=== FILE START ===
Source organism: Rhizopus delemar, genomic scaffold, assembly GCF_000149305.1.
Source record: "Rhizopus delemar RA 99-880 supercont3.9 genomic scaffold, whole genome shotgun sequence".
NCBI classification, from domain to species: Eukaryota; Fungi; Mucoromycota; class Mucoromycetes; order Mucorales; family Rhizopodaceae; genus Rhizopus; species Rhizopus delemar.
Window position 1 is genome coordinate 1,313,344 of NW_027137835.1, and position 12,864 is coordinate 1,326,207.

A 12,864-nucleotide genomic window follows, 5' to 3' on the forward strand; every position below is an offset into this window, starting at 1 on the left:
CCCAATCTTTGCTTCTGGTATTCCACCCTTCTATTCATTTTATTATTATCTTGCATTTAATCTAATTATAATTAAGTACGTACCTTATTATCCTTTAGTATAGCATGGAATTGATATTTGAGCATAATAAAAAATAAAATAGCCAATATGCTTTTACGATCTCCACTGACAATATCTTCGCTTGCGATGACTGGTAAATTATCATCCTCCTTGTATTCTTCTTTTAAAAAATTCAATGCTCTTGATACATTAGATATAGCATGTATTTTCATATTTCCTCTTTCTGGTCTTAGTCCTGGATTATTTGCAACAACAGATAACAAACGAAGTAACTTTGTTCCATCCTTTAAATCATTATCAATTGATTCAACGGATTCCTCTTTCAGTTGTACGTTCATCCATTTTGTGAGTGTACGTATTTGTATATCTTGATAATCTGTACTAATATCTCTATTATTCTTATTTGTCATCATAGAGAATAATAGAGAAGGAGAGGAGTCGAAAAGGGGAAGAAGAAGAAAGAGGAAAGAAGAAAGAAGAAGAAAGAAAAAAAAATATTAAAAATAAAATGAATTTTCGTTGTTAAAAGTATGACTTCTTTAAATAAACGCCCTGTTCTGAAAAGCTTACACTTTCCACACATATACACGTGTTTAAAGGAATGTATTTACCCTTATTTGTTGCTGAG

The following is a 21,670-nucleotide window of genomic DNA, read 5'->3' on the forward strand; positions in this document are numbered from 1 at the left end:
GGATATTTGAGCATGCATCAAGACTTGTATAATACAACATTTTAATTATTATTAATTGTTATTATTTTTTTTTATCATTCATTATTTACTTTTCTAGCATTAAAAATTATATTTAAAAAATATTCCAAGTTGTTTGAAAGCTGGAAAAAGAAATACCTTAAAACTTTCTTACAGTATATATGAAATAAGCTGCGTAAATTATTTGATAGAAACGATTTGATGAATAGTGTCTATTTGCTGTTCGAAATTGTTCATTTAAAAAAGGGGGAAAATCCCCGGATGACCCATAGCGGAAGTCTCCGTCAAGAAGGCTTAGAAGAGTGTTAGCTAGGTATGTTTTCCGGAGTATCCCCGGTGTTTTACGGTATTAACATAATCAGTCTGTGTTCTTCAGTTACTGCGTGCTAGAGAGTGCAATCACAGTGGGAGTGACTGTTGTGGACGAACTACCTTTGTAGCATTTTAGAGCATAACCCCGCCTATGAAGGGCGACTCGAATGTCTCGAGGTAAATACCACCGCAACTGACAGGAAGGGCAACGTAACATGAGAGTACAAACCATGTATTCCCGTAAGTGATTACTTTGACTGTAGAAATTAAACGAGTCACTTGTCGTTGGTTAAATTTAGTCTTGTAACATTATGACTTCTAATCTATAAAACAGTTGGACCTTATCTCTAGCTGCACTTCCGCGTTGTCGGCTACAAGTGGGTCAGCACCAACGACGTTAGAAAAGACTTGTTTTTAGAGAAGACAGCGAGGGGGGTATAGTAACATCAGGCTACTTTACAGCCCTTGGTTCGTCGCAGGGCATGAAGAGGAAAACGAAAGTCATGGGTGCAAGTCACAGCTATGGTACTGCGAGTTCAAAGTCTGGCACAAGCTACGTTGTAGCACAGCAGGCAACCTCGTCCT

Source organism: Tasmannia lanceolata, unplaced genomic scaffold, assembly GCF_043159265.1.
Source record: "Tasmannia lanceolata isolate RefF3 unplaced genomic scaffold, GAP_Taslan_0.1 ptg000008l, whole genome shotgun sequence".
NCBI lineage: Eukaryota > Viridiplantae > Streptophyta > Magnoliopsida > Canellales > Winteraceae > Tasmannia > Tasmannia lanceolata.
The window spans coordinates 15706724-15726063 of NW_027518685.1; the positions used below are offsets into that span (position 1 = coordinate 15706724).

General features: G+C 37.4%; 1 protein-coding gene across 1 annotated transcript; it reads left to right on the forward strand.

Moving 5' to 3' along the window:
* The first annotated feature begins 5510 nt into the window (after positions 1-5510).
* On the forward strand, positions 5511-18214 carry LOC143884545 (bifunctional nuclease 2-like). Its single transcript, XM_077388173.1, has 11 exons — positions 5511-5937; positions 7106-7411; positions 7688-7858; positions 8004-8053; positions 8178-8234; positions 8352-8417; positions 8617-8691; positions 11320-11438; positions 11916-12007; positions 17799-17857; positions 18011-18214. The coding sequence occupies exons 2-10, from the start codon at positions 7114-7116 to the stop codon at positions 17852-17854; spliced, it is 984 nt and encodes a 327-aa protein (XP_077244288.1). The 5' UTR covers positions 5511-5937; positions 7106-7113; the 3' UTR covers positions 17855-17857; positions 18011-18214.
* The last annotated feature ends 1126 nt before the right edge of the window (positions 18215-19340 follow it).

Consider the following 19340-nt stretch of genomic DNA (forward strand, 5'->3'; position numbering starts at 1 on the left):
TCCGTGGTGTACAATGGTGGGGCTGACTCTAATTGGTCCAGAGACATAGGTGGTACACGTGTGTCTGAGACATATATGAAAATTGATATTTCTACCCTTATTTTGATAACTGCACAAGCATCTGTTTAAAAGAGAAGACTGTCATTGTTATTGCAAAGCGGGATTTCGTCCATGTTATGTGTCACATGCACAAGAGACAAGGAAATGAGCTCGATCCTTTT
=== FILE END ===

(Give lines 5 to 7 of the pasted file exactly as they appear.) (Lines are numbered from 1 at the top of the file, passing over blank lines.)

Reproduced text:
A 12,864-nucleotide genomic window follows, 5' to 3' on the forward strand; every position below is an offset into this window, starting at 1 on the left:
CCCAATCTTTGCTTCTGGTATTCCACCCTTCTATTCATTTTATTATTATCTTGCATTTAATCTAATTATAATTAAGTACGTACCTTATTATCCTTTAGTATAGCATGGAATTGATATTTGAGCATAATAAAAAATAAAATAGCCAATATGCTTTTACGATCTCCACTGACAATATCTTCGCTTGCGATGACTGGTAAATTATCATCCTCCTTGTATTCTTCTTTTAAAAAATTCAATGCTCTTGATACATTAGATATAGCATGTATTTTCATATTTCCTCTTTCTGGTCTTAGTCCTGGATTATTTGCAACAACAGATAACAAACGAAGTAACTTTGTTCCATCCTTTAAATCATTATCAATTGATTCAACGGATTCCTCTTTCAGTTGTACGTTCATCCATTTTGTGAGTGTACGTATTTGTATATCTTGATAATCTGTACTAATATCTCTATTATTCTTATTTGTCATCATAGAGAATAATAGAGAAGGAGAGGAGTCGAAAAGGGGAAGAAGAAGAAAGAGGAAAGAAGAAAGAAGAAGAAAGAAAAAAAAATATTAAAAATAAAATGAATTTTCGTTGTTAAAAGTATGACTTCTTTAAATAAACGCCCTGTTCTGAAAAGCTTACACTTTCCACACATATACACGTGTTTAAAGGAATGTATTTACCCTTATTTGTTGCTGAG

The following is a 21,670-nucleotide window of genomic DNA, read 5'->3' on the forward strand; positions in this document are numbered from 1 at the left end: